- Scott-Sheldon, Lori A. J., Kate B. Carey, and Michael P. Carey. “Health Behavior and College Students: Does Greek Affiliation Matter?” Journal of behavioral medicine. U.S. National Library of Medicine, Feb. 2008. Web. 28 Apr. 2017. This is a scholarly article written by NIH which is a government organization. This is an incredibly credible source that explores the topic of Greek affiliation from a strictly psychological standpoint.
- Chapman Body Matter. pp. 1–47, Chapman Body Matter. This is a source that focuses on women, specifically. This is a longer (47 page) article that really goes in depth about the psychological impacts of sorority involvement. As a more detailed source, it will provide me with a plethora of information and statistics/results from various psychological studies about the impact of joining Greek organizations. It explores both sides of the argument and presents concurrences from various studies that have been done.
- Mercuro, Anne, et al. “The Effects of Hazing on Student Self-Esteem: Study of Hazing Practices in Greek Organizations in a State College.” The Effects of Hazing on Student Self-Esteem: Study of Hazing Practices in Greek Organizations in a State College – Ramapo Journal of Law & Society, Ramapo College, 6 Mar. 2014, http://www.ramapo.edu/law-journal/thesis/effects-hazing-student-self-esteem-study-hazing-practices-greek-organizations-state-college/. Accessed 28 Apr. 2017. This source provides a counterargument that discusses, specifically, the psychological effects of hazing on fraternity men.
- Bruce, Michelle. “Greek Life Builds Confidence and Success.” The Mu, Monmouth University, 22 Feb. 2011, blogs.monm.edu/mu/2011/02/22/greek-life-builds-confidence-and-success/. Accessed 28 Apr. 2017. This is a source that underscores my argument by discussing a personal account about the positive effects of Greek life.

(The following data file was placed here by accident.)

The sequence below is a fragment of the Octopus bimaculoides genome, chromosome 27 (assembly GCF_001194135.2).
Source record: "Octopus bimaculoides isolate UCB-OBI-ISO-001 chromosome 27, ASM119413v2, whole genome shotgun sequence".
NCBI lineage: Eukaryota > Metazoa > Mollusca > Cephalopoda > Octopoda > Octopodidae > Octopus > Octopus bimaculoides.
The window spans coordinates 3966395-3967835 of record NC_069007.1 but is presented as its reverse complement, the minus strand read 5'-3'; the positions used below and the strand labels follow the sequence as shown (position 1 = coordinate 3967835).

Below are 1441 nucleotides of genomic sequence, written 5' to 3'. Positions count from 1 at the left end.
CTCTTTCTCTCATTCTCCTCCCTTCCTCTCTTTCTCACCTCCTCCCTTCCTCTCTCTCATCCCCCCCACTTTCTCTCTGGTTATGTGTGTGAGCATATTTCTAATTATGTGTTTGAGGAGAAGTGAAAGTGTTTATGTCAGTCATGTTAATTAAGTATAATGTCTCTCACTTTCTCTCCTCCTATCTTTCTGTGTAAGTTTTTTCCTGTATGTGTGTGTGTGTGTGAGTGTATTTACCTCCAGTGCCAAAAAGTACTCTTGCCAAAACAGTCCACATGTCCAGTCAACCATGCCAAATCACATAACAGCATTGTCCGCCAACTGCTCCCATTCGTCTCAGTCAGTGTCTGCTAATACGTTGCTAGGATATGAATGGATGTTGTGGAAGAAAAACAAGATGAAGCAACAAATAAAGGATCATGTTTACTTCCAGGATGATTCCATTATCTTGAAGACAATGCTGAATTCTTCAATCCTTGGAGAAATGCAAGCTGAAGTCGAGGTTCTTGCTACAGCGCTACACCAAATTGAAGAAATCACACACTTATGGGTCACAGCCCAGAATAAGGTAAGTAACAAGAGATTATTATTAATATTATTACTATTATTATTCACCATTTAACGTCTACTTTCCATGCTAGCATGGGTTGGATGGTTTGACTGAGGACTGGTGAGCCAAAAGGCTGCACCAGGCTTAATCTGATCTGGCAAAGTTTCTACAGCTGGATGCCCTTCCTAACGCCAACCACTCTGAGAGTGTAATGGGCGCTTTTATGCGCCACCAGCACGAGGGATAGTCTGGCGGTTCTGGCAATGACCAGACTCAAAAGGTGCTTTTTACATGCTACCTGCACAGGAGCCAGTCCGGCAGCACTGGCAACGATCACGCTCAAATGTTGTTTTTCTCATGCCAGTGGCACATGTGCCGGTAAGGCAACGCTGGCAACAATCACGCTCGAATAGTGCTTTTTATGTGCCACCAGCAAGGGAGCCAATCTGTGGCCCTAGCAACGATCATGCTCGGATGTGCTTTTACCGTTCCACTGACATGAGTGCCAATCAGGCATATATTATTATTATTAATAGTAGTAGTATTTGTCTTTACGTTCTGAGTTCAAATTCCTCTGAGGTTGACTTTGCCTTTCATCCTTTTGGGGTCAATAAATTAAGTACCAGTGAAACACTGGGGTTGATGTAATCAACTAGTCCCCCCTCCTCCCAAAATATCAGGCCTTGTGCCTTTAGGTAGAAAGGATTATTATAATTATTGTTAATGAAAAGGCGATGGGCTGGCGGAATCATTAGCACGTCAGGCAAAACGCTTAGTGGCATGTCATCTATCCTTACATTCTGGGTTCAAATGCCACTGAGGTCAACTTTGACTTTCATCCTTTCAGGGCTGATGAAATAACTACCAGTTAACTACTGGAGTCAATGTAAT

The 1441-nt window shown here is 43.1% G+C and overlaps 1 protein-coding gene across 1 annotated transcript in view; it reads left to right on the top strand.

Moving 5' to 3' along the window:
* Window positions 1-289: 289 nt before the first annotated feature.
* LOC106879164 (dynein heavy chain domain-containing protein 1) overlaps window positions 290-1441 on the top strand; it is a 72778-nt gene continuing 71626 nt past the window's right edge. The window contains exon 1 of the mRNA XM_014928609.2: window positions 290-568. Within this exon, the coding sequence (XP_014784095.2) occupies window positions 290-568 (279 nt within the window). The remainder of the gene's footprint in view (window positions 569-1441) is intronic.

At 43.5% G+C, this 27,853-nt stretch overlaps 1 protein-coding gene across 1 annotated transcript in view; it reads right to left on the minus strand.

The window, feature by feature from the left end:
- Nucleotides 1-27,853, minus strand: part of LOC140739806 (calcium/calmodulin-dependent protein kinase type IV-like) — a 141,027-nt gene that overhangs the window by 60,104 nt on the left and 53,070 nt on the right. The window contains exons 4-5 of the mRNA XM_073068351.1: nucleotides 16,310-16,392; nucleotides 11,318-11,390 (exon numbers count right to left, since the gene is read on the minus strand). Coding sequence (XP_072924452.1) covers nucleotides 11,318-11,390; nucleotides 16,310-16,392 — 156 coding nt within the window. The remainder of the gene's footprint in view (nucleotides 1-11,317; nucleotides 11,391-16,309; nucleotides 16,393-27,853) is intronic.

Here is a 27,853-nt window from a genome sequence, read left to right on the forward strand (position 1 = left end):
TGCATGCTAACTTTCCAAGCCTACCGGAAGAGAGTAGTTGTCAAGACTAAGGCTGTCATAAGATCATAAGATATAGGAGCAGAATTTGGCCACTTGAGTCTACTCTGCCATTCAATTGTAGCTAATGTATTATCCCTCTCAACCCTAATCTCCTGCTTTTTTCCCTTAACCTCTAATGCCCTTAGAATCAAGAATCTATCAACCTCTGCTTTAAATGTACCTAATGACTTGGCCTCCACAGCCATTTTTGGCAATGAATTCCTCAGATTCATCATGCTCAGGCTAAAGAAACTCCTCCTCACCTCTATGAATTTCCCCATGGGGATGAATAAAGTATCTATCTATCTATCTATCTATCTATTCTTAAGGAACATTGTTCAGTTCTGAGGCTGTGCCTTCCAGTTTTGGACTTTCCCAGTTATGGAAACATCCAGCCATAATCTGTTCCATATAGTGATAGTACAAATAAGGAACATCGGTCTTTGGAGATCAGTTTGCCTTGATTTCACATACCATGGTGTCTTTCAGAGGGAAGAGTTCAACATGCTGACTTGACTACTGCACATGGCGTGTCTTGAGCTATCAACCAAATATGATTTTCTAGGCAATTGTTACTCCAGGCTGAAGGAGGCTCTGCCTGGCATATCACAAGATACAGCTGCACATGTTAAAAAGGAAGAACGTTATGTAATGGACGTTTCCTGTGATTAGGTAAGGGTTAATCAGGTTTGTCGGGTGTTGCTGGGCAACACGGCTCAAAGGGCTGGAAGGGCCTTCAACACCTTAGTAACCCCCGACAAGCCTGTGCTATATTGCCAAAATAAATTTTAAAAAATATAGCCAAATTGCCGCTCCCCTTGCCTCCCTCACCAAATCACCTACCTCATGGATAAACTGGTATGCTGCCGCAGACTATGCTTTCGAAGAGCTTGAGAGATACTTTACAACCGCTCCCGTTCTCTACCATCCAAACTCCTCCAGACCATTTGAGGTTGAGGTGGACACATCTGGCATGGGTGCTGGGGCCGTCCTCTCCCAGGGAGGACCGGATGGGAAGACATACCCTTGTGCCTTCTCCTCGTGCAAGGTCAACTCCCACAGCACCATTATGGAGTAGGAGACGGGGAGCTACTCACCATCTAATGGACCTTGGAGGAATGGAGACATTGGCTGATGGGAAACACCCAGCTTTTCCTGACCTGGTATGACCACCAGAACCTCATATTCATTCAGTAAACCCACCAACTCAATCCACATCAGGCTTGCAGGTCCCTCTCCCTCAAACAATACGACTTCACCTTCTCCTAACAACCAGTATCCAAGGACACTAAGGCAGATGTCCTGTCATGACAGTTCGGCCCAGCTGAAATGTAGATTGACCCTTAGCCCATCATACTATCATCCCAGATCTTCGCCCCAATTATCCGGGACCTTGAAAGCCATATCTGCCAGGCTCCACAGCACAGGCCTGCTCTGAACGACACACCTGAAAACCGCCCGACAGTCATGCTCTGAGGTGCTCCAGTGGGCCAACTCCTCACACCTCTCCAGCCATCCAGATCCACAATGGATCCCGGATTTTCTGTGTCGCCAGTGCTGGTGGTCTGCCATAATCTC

- Donato, Andrew De, and James Thomas. “The Effects of Greek Affiliation on Academic Performance.” https://Sites.duke.edu/Jamesthomas/Files/2015/07/De-Donato-Thomas-Greek-Effects-Draft.pdf, Duke University, 5 July 2015, https://sites.duke.edu/jamesthomas/files/2015/07/De-Donato-Thomas-Greek-Effects-Draft.pdf. Accessed 28 Apr. 2017. This is an article published by Duke University that provides insight from both sides of the argument.
An important note to take into account when researching sources for a paper is to make sure the sources are credible by filtering them by top-level domain. I did not utilize any sources that were not either “.edu”, “.gov”, or “.org” because then I would not be able to tell whether or not they were written by a reliable author with valid information about the subject on hand. I also made sure to include a variety of sources, including a personal account written on a university blog. However, while looking up sources to use, I found that the greatest proportion of reliable, relevant sources I chose to include came from universities that had done previous research about the impact of Greek life on mental health in order to provide prospective participants with conducive information that could influence their choice as to whether they decide to join or to opt out. As for the information, I included sources that argued both sides. One counterargument source was one that discussed hazing in fraternities and some negative mental impacts it may have such as PTSD, extremely out of range stress and anxiety levels, and an overall prolonged state of fear. On the other hand, I mainly included sources to back up my thesis that also provided evidence for the argument that joining Greek life has an overall positive impact on mental health.